Acclaimed scientist gets brain surgery for alcohol addiction

Jan 21, 2020 | General

Microbiologist Frank Plummer has become the guinea pig in a clinical trial investigating whether brain implants can help treat alcohol use disorder.

He’s loved his work describing it as vital and exciting, but stressful, with 12-hour days that began with coffee and would end with several glasses of scotch. His drinking escalated to about 20 ounces of the booze a night.  It didn’t seem to affect his work – until 2012, when his “liver packed it in”

The diagnosis of chronic liver failure was followed by a liver transplant. He had to watch his alcohol intake to preserve his new liver – but he found his alcohol had become a powerful thirst.  Dr Plummer tried treatment – rehab programmes, support groups, counselling, medications – but any relief was temporary. He would inevitably slip back into drinking.

“It was pretty hopeless cycle…,I was in the hospital a lot, I almost died several times.”

He went looking for help – “a more robust clinical solution, perhaps one not yet discovered” – and was referred to two neurosurgeons at Toronto’s Sunnybrook Hospital.  They were recruiting patients for an experimental procedure being conducted in North America for the first time, using deep brain stimulation (DBS) to help patients with treatment-resistant alcohol use disorder. The surgical trial is testing how safe and effective DBS is for alcohol addiction.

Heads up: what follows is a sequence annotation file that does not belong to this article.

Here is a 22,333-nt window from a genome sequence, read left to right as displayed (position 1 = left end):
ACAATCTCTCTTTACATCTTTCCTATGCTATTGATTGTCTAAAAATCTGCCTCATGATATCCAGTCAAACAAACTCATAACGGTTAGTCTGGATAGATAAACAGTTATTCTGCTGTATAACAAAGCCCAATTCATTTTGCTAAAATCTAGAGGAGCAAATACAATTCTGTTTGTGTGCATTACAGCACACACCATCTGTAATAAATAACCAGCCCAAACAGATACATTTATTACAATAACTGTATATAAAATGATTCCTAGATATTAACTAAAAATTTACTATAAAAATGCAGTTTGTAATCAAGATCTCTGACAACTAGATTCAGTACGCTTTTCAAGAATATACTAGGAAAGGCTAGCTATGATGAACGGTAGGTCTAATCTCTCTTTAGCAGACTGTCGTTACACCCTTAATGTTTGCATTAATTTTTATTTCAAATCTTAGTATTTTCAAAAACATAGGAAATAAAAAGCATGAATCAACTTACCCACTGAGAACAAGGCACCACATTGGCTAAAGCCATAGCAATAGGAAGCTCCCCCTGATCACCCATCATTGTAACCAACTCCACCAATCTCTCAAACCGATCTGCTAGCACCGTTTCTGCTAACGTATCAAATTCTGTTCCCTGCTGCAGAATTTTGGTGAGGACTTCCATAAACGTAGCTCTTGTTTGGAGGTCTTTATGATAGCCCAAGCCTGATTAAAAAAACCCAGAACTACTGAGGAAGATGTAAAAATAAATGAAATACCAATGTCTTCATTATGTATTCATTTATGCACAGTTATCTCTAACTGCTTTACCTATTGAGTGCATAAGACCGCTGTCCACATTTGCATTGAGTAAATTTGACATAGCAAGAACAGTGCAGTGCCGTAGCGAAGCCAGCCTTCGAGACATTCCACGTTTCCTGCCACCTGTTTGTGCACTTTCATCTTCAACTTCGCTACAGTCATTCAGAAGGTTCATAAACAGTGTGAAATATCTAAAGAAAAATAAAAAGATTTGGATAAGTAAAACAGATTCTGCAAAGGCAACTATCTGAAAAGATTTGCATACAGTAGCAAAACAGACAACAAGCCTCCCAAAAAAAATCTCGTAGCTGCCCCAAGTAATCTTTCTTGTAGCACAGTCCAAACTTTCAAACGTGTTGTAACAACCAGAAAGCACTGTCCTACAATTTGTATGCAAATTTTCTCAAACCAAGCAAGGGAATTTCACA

Patients are awake for the surgery.

Dr Plummer says the worst part of the procedure were the noise and vibrations when surgeons drilled into his skull in order to implant the electrodes.  “It was a large drill that drills about a 25 cent piece out of your skull on both sides – that wasn’t painful but it was annoying,” he says.

DBS is frequently described as a type of “pacemaker” for the brain.  Dr Plummer was the trial’s first patient and underwent the experimental surgery just over a year ago.  The surgeon says Dr Plummer has seen an improvement in both his cravings and his mood.

But he cautions the research is in early stages – and that it’s not a silver bullet.

You can read more here, or maybe this has made some other solutions seem more attractive – personally I’d rather put pen to paper for a 4th step than have Drs drill into my skull while I’m still awake!!

Wish you speedy healing Dr Plummer and sustained abstinence from that powerful thirst.

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